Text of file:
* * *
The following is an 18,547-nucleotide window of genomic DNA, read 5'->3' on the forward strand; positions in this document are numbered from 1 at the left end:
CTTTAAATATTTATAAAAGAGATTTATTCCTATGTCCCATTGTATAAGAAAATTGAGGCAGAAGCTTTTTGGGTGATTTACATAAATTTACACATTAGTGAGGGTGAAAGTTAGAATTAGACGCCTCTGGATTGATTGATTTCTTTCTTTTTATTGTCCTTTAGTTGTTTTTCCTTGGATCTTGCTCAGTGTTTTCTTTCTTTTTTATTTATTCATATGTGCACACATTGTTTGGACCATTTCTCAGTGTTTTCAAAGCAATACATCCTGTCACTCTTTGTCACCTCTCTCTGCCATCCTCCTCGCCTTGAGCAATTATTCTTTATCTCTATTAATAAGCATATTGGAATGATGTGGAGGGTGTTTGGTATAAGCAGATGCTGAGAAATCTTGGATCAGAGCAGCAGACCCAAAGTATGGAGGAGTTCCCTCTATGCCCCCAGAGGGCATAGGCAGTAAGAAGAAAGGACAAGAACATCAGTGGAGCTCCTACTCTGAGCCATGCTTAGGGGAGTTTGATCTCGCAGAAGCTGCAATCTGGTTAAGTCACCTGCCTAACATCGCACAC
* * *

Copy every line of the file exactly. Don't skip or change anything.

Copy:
The following is an 18,547-nucleotide window of genomic DNA, read 5'->3' on the forward strand; positions in this document are numbered from 1 at the left end:
CTTTAAATATTTATAAAAGAGATTTATTCCTATGTCCCATTGTATAAGAAAATTGAGGCAGAAGCTTTTTGGGTGATTTACATAAATTTACACATTAGTGAGGGTGAAAGTTAGAATTAGACGCCTCTGGATTGATTGATTTCTTTCTTTTTATTGTCCTTTAGTTGTTTTTCCTTGGATCTTGCTCAGTGTTTTCTTTCTTTTTTATTTATTCATATGTGCACACATTGTTTGGACCATTTCTCAGTGTTTTCAAAGCAATACATCCTGTCACTCTTTGTCACCTCTCTCTGCCATCCTCCTCGCCTTGAGCAATTATTCTTTATCTCTATTAATAAGCATATTGGAATGATGTGGAGGGTGTTTGGTATAAGCAGATGCTGAGAAATCTTGGATCAGAGCAGCAGACCCAAAGTATGGAGGAGTTCCCTCTATGCCCCCAGAGGGCATAGGCAGTAAGAAGAAAGGACAAGAACATCAGTGGAGCTCCTACTCTGAGCCATGCTTAGGGGAGTTTGATCTCGCAGAAGCTGCAATCTGGTTAAGTCACCTGCCTAACATCGCACAC